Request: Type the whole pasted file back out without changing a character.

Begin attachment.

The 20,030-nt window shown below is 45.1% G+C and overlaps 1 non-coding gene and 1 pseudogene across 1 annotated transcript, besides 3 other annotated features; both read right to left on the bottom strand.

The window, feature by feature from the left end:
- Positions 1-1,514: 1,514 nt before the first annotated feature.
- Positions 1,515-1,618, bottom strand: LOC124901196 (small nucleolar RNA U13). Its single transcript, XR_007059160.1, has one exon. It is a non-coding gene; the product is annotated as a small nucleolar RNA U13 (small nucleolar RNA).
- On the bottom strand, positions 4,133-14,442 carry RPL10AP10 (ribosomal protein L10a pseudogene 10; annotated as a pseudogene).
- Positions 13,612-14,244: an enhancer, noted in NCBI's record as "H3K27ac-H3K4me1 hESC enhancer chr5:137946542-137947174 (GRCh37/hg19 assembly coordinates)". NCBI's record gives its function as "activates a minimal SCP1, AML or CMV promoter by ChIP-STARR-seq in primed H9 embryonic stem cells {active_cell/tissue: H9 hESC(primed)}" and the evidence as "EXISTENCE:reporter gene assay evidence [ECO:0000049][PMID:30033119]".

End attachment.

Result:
The 20,030-nt window shown below is 45.1% G+C and overlaps 1 non-coding gene and 1 pseudogene across 1 annotated transcript, besides 3 other annotated features; both read right to left on the bottom strand.

The window, feature by feature from the left end:
- Positions 1-1,514: 1,514 nt before the first annotated feature.
- Positions 1,515-1,618, bottom strand: LOC124901196 (small nucleolar RNA U13). Its single transcript, XR_007059160.1, has one exon. It is a non-coding gene; the product is annotated as a small nucleolar RNA U13 (small nucleolar RNA).
- On the bottom strand, positions 4,133-14,442 carry RPL10AP10 (ribosomal protein L10a pseudogene 10; annotated as a pseudogene).
- Positions 13,612-14,244: an enhancer, noted in NCBI's record as "H3K27ac-H3K4me1 hESC enhancer chr5:137946542-137947174 (GRCh37/hg19 assembly coordinates)". NCBI's record gives its function as "activates a minimal SCP1, AML or CMV promoter by ChIP-STARR-seq in primed H9 embryonic stem cells {active_cell/tissue: H9 hESC(primed)}" and the evidence as "EXISTENCE:reporter gene assay evidence [ECO:0000049][PMID:30033119]".